A second aspect of the invention provides a system for determining a localized measure of regional pattern density in a fabrication process of a chip, the system comprising: a density determinator for determining pattern density values for each cell of a plurality of cells of interest; an averager for averaging the pattern density values for each cell within a first selected region about and including a target cell to determine the localized measure of regional pattern density for the target cell; a storer for storing the localized measure of regional pattern density for the target cell; and a repeater for repeating the averaging and the storing for each of the plurality of cells.

The illustrative aspects of the present invention are designed to solve the problems herein described and/or other problems not discussed.

BRIEF DESCRIPTION OF THE DRAWINGS

These and other features of this invention will be more readily understood from the following detailed description of the various aspects of the invention taken in conjunction with the accompanying drawings that depict various embodiments of the invention, in which:

FIG. 1 shows a flow diagram of one embodiment of a method.

FIG. 2 shows a schematic diagram of part of an IC chip including a highlighted selected region about a target cell.

FIG. 3 shows a schematic diagram of part of an IC chip including a highlighted selected region about another target cell in a sequence.

FIG. 4 shows a schematic diagram of an IC chip including highlighted selected regions that extend beyond a border.

FIG. 5 shows a schematic diagram of part of an IC chip including many selected regions, one of which is highlighted.

FIG. 6 shows a schematic diagram of part of an IC chip including a highlighted selected region including a plurality of selected regions from FIG. 5.

It is noted that the drawings of the invention are not to scale. The drawings are intended to depict only typical aspects of the invention, and therefore should not be considered as limiting the scope of the invention. In the drawings, like numbering represents like elements between the drawings.

DETAILED DESCRIPTION

Referring to FIG. 1, a flow diagram of one embodiment of a method of determining a localized measure of regional pattern density in a fabrication process of an integrated circuit (IC) chip is shown. FIGS. 2 and 3 show one illustrative grid of a chip 90. In this instance, “pattern density” includes the combined density of all diffusion region, gate and polysilicon features within a local region of interest. Pattern density may be defined differently depending on application. Each grid is segmented into a number of cells 100. Each cell represents a smallest level of granularity desired to be evaluated. For example, each cell 100 may be 20 nm by 20 nm. While the invention will be described relative to regional pattern density at an IC chip level, it may also be applied at a wafer level.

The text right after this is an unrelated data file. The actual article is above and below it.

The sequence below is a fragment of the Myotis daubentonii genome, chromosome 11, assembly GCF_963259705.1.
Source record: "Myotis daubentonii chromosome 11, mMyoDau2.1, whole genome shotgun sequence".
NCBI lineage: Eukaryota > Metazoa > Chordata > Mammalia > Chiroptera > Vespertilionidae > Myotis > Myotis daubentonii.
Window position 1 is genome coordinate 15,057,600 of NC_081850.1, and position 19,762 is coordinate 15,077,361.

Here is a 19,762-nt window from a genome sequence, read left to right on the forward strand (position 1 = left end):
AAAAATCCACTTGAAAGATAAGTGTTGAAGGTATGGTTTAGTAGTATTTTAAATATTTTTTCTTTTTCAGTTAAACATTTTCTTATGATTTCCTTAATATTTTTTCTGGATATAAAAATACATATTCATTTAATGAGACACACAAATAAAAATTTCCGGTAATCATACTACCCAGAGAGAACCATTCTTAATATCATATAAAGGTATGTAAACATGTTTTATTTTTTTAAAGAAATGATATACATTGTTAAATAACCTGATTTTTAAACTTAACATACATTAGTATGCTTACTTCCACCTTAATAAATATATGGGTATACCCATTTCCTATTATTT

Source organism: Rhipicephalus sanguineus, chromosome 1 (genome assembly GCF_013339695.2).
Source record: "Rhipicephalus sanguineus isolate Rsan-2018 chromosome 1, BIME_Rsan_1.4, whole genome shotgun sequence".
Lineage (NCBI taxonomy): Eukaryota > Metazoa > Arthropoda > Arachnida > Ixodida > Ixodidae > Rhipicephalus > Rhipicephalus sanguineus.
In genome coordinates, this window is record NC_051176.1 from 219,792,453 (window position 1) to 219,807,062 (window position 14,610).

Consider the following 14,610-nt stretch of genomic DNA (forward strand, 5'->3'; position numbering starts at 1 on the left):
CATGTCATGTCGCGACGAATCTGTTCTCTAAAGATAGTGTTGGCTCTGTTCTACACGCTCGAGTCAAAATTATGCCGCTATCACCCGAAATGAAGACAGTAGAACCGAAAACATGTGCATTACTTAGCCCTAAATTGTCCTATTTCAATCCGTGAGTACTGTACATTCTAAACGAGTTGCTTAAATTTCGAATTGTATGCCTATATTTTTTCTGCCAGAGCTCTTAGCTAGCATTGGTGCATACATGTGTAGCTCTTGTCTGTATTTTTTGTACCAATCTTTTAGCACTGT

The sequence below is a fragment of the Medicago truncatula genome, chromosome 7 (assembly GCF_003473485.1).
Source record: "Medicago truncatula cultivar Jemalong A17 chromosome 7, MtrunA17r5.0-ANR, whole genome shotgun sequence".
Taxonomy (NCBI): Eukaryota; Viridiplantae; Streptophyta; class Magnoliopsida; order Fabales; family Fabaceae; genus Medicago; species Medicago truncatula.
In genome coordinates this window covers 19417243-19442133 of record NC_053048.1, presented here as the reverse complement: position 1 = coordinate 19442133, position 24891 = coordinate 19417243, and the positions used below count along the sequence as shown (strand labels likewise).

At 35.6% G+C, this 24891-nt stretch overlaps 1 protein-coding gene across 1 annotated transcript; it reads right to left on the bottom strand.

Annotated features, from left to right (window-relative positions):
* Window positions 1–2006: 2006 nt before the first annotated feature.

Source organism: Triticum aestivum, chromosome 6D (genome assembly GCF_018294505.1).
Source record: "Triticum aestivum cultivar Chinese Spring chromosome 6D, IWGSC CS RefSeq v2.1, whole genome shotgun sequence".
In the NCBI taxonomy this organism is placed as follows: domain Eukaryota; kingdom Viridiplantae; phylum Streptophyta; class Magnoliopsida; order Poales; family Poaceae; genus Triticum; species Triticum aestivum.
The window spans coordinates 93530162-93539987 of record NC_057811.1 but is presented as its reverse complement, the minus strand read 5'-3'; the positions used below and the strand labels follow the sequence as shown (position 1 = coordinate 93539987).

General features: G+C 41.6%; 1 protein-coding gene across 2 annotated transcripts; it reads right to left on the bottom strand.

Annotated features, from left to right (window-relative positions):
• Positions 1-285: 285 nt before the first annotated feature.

Turning to FIGS. 1-3 collectively, at S10, pattern density values are determined for each cell 100 of a plurality of cells of interest. Pattern density values for each cell 100 may be determined using any now known or later developed technique.

At S12, the pattern density values for each cell within a first selected region 102 about a target cell 104 are averaged to determine the localized measure of regional pattern density for target cell 104. As shown in FIGS. 2 and 3, an n×m selected region may be generated. The example shown in FIGS. 2-3 is a 5×5 selected region (FIG. 3 is shifted to right); however, the invention is not limited to any size region. In one embodiment, the averaging may include determining a starting point (e.g., cell bottom left) and traversing selected region 102 surrounding and including target cell 104 (marked with an X in FIGS. 2-3). In one embodiment, S12 may include summing pattern density values for each cell 100 in specified region 102 for target cell 104, then dividing that sum by the total number of cells 100 (i.e., n×m). However, other averaging techniques may be employed.

In an alternative embodiment, the localized measure of pattern density may include a weighted average. A variety of different ways to obtain a weighted average may be employed within the scope of the invention. For example, more weight may be given to cells 100 closer to target cell 104 because they have a greater impact, or the pattern density value of target cell 104 may be given more weight than others. In addition, the original pattern density determination may employ weighted averaging, if desired.

At S14, the localized measure of regional pattern density is stored for target cell 104, e.g., in a database.

At S16, S12 and S14 are repeated for each of the plurality of cells 100, i.e., each cell 100 may become a target cell 104. For example, a next target cell 114 (FIG. 3) is taken in a sequence (e.g., across columns and then rows) until each of the plurality of cells 100 are addressed. S12 and S14 may be carried out for part of, or every, cell 100 in the data set.

In addition, S16 may also include repeating S12 and S14 for, as shown in FIG. 6, a second selected region 122 including a plurality of first selected regions 102, as shown in FIG. 5 (only two highlighted). That is, any number of second passes may be employed. In this fashion, the size of the selected region can be enlarged to further reduce computational load, and to further weight the averaging where weighted averaging is used. In the latter case, if the results of a one or two-pass average are saved, the results produce an effect, e.g., where cells closer to the target cell are weighted heavier, that higher weighting will be magnified into the resulting average.